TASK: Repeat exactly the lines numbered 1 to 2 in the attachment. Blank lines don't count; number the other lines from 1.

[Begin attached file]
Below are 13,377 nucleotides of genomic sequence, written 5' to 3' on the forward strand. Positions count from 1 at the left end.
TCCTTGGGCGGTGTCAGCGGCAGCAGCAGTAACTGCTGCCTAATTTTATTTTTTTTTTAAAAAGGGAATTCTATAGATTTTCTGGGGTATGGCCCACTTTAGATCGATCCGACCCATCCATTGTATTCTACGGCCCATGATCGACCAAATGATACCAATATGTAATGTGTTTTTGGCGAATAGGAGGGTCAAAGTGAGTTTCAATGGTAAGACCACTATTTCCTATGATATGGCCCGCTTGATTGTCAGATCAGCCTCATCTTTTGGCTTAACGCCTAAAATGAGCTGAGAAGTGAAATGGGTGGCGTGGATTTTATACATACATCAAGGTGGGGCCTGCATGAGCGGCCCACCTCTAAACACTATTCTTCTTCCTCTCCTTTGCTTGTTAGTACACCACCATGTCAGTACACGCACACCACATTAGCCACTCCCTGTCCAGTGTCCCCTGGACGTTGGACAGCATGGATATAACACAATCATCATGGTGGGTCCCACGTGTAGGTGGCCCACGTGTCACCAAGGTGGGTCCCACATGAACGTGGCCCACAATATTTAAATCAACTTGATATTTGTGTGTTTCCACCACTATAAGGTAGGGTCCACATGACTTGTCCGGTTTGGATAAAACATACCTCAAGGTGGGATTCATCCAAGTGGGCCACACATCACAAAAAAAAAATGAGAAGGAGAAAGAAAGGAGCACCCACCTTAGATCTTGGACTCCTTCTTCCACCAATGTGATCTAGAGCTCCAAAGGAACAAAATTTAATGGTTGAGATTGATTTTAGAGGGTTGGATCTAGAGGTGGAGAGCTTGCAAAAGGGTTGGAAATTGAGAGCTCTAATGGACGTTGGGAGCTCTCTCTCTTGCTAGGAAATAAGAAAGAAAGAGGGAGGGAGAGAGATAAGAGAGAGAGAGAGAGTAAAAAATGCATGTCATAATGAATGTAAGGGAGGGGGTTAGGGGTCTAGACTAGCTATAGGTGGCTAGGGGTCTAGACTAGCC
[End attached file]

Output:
Below are 13,377 nucleotides of genomic sequence, written 5' to 3' on the forward strand. Positions count from 1 at the left end.
TCCTTGGGCGGTGTCAGCGGCAGCAGCAGTAACTGCTGCCTAATTTTATTTTTTTTTTAAAAAGGGAATTCTATAGATTTTCTGGGGTATGGCCCACTTTAGATCGATCCGACCCATCCATTGTATTCTACGGCCCATGATCGACCAAATGATACCAATATGTAATGTGTTTTTGGCGAATAGGAGGGTCAAAGTGAGTTTCAATGGTAAGACCACTATTTCCTATGATATGGCCCGCTTGATTGTCAGATCAGCCTCATCTTTTGGCTTAACGCCTAAAATGAGCTGAGAAGTGAAATGGGTGGCGTGGATTTTATACATACATCAAGGTGGGGCCTGCATGAGCGGCCCACCTCTAAACACTATTCTTCTTCCTCTCCTTTGCTTGTTAGTACACCACCATGTCAGTACACGCACACCACATTAGCCACTCCCTGTCCAGTGTCCCCTGGACGTTGGACAGCATGGATATAACACAATCATCATGGTGGGTCCCACGTGTAGGTGGCCCACGTGTCACCAAGGTGGGTCCCACATGAACGTGGCCCACAATATTTAAATCAACTTGATATTTGTGTGTTTCCACCACTATAAGGTAGGGTCCACATGACTTGTCCGGTTTGGATAAAACATACCTCAAGGTGGGATTCATCCAAGTGGGCCACACATCACAAAAAAAAAATGAGAAGGAGAAAGAAAGGAGCACCCACCTTAGATCTTGGACTCCTTCTTCCACCAATGTGATCTAGAGCTCCAAAGGAACAAAATTTAATGGTTGAGATTGATTTTAGAGGGTTGGATCTAGAGGTGGAGAGCTTGCAAAAGGGTTGGAAATTGAGAGCTCTAATGGACGTTGGGAGCTCTCTCTCTTGCTAGGAAATAAGAAAGAAAGAGGGAGGGAGAGAGATAAGAGAGAGAGAGAGAGTAAAAAATGCATGTCATAATGAATGTAAGGGAGGGGGTTAGGGGTCTAGACTAGCTATAGGTGGCTAGGGGTCTAGACTAGCC